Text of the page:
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In some areas, the remaining stones line up awaiting for their turn to complete the city further.

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The library shows the elegance and grandeur of the city in days gone by.

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There are streets with houses and even public toilets to admire!

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The scale of the place is very impressive, even with the coach loads of tourists. Surely it must be far more crowded during July or August.
Near the main site is a rather lovely legend of seven Christians who were entombed for their faith. Some two hundred years later, they emerged to tell the tale of their ordeal and shortly after died. I was eager to see this and am so glad we did, as we found a fabulous restaurant just by.

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Driving down the road, we came across a tortoise! What country do tortoises come from? Was it wild or an escaped pet?

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Close to the marina, we stopped at Didima to see the famous Medusa’s head and found another great restaurant for our evening meal. The food was cooked in a wood oven just by us and tasted wonderful.

Learning the ropes – Sunday 13th May 2012


I’m sleeping on bunk beds which are incredibly hard. I bulk up the thin mattress with an extra sleeping bag, which makes a big difference. Our shared bathroom is a narrow triangle consisting mostly of cupboards. The tap pulls out of the basin and then acts as a hand held shower. The main saloon is very comfortable with comfy seating, a dining table and a small galley kitchen. Our captain sleeps at the stern with his own bathroom.
Around 9.00 we assemble for breakfast: bread, cereal, honey, orange juice with coffee. The sky is a soft blue, the air warm, the sea in the marina very still.
As crew we are divided: those who know stuff about sailing and those who are able to follow orders. We are also in charge of food.
We are going nowhere today as the engineer continues his work aboard, so we assess the food stock. Miserably low! Captain has not spent any time buying food, except essentials and some of last year’s stuff is out of date and we throw it.
The sails were hoisted back into place by John and our friend, overseen and assisted by the captain while Louise and I wrote careful lists for the afternoon expedition to the supermarket.
Lunch at the marina was a beautiful affair. The yacht club has exceptional views and the dining area surrounds a large swimming pool. All very white table linen and considerate service. It was like being transported to a new ethereal world.


The afternoon was spent at the supermarket, water, beer, tonic, lots of tins for emergencies, fresh vegetables and fruit etc.
In our time off we thought we might like to swim in the magnificent marina pool for half an hour but, the rules insist that unless we actually own a yacht each we have to pay over £10 for the privilege. No way!
The 7 o’clock gin went down well as did dinner back at the yacht club, generously paid for by our lovely captain.

Journey to Turkey – Saturday 12th May 2012


Our friends turn up with the taxi about 20 minutes before they were due! Not that it mattered, we had already packed and had only the last few things to do. Packing brings its own excitement: what to take and the piquancy and anxiety of forgetting something vital- like passports!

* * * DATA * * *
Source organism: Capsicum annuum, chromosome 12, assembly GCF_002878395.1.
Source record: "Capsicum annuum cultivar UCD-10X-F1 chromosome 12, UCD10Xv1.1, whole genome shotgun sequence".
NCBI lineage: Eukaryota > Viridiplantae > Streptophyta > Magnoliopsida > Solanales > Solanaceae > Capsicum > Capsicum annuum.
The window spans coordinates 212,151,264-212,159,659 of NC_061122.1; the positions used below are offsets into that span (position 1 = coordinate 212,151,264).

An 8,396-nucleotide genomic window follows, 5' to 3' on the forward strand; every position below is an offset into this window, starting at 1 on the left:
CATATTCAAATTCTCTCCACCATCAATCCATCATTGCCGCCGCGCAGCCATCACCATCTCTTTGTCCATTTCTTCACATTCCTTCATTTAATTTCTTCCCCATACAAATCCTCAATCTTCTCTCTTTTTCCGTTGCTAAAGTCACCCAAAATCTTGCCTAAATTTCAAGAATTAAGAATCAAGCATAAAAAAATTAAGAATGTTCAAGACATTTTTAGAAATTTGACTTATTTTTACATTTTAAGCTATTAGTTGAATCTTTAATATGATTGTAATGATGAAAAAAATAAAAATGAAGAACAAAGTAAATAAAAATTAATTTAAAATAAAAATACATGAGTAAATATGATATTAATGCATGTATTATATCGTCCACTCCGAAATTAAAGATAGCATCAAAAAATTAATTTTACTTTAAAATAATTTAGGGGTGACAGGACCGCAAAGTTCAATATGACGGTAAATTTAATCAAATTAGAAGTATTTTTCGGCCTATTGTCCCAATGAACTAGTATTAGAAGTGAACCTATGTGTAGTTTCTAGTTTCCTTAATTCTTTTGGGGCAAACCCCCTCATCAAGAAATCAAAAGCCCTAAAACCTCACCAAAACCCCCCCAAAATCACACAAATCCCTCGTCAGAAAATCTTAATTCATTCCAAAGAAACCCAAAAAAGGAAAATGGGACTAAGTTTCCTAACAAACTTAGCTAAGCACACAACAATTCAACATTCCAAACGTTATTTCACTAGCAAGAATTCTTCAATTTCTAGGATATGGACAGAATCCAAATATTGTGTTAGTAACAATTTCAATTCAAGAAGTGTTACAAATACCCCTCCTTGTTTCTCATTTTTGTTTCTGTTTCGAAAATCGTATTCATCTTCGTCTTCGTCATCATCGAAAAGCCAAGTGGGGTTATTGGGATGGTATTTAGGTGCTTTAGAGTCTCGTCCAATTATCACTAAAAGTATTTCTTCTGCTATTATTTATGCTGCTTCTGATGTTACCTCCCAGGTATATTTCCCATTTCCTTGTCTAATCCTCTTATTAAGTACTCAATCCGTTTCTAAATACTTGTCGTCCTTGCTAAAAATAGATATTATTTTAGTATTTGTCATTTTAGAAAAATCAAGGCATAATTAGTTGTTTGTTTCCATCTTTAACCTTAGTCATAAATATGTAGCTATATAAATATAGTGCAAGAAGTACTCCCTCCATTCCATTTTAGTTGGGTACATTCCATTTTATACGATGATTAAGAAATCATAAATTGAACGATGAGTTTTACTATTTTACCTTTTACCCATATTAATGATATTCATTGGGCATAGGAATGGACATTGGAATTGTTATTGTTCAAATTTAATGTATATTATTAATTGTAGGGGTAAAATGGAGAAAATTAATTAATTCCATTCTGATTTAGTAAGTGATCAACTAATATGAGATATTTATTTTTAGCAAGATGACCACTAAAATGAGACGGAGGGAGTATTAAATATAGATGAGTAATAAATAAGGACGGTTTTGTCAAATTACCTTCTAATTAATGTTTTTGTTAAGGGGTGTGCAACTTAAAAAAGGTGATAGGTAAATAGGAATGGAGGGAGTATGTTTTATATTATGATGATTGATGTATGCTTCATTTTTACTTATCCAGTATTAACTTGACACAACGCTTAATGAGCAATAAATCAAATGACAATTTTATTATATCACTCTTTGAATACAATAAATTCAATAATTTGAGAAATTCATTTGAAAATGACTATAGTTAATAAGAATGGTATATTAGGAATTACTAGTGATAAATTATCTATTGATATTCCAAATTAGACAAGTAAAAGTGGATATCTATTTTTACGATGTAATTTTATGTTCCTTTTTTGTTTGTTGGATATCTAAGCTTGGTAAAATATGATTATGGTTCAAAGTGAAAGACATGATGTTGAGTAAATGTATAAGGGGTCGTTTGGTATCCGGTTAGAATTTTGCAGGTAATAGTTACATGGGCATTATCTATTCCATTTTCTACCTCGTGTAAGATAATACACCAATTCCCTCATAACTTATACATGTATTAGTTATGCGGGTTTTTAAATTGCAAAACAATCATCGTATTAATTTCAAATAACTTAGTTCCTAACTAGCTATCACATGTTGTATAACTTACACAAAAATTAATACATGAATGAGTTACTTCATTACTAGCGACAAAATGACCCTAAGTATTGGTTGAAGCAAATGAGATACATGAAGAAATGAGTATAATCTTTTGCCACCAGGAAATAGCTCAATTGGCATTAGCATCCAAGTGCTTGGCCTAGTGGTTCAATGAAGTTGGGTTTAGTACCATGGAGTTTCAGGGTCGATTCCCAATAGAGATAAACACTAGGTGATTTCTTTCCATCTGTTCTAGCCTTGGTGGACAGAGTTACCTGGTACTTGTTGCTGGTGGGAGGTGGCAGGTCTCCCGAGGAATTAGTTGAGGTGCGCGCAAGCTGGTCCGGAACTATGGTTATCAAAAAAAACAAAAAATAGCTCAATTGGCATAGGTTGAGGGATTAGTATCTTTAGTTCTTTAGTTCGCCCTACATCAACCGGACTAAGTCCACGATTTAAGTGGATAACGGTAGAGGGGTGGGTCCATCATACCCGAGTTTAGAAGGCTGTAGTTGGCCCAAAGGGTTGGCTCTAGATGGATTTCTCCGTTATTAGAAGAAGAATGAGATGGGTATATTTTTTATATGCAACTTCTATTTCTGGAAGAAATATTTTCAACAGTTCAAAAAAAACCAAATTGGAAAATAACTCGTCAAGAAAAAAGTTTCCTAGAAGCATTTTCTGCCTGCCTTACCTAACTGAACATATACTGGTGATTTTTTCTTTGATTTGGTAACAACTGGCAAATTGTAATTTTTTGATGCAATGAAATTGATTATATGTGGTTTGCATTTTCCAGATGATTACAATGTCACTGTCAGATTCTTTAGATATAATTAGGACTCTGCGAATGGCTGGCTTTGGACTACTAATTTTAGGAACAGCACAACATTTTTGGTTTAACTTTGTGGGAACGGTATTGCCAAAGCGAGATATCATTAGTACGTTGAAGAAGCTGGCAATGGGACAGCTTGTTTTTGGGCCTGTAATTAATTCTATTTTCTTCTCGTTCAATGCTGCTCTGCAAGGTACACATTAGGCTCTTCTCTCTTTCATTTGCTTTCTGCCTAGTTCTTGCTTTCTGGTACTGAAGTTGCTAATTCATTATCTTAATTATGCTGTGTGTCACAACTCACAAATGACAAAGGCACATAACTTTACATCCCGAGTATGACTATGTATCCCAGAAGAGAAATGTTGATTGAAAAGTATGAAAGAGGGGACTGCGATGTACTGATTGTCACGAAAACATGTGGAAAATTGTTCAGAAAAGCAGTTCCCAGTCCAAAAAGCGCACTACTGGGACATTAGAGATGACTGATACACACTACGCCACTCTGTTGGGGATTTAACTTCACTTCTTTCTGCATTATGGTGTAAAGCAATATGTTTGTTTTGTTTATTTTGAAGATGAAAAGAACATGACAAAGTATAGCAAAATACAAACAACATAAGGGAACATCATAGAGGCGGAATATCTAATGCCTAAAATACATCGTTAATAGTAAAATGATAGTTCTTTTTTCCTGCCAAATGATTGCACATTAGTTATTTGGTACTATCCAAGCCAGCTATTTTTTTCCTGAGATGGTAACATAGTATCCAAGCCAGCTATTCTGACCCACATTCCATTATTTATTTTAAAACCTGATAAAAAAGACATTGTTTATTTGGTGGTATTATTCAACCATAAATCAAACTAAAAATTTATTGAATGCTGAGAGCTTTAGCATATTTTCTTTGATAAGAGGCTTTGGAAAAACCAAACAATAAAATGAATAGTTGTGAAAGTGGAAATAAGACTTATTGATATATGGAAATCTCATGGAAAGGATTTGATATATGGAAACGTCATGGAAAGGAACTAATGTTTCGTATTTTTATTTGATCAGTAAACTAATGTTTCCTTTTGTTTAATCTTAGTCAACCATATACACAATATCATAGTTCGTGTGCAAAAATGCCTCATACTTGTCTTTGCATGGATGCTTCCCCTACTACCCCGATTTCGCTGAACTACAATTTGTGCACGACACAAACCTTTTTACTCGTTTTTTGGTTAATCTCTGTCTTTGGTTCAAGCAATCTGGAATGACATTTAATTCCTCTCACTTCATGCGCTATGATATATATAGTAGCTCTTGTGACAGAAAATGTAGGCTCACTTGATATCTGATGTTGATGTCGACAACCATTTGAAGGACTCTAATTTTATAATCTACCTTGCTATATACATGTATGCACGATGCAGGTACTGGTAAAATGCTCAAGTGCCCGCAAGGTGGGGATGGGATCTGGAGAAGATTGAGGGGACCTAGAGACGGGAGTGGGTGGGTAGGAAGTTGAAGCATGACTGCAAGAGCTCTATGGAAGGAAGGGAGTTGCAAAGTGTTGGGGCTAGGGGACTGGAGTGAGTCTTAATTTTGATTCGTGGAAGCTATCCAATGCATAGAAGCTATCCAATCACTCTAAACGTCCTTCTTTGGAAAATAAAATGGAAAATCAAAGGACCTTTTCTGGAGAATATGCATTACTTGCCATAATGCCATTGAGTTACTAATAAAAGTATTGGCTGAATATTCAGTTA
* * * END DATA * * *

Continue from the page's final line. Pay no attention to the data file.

Our journey to Gatwick took just over an hour. By train it would take more like two, so we were lucky that Louise had won a voucher for a minicab ride and was happy to donate this to our trip.
Although EasyJet Bag Drop was impossibly slow, there was time, once through passport control and security to buy some lunch and avoid the ridiculously high prices from plane food.
EasyJet, of course, do not allow booking of seat numbers without a premium, so we felt lucky to make our way through the scrum to the emergency exit and the additional leg room that space provides. Three and half hours flying time is best with a little wriggle room!

Our yacht’s captain had arranged for a taxi to meet us from the Turkish airport. It’s the first time I have ever needed to scan the crowd awaiting planes to see our name! The driver sped along for over an hour and delivered us safely to the yacht in the marina.

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She has been out of the water over winter, having repairs and improvements to her engine and canvas hood. She looks beautiful, but still has a few minor changes before we can set sail. It will be at least a day onshore.
Nevertheless our captain maintains a strict code of conduct which includes a gin and tonic around 7 at night. This settles us in well and the marina has a good restaurant for the evening meal.

I’m convinced travel suits me!

A Grand Design to see the Queen


Flushed with success as Nonna and Poppy, John and I are happy to be asked to care for Keoni again for a day. Actually, it was all a bit of a mix up. My daughter and her husband are keen to move to Devon, but have lots of packing to do before they can. I have generously given them old sofas, chairs etc but as they have no where, as yet, to move to they are reluctant to take them with them.
I am reluctant to take them back. Everyone is agreed that selling this house is high priority and that it is crammed full of 28 years living. So they agree to hire a van, and take loads of stuff to the dump. Trouble is, I don’t realise that they will not be able to manage Keoni, so John and I have booked to go to the ‘Grand Designs’ show on the same day.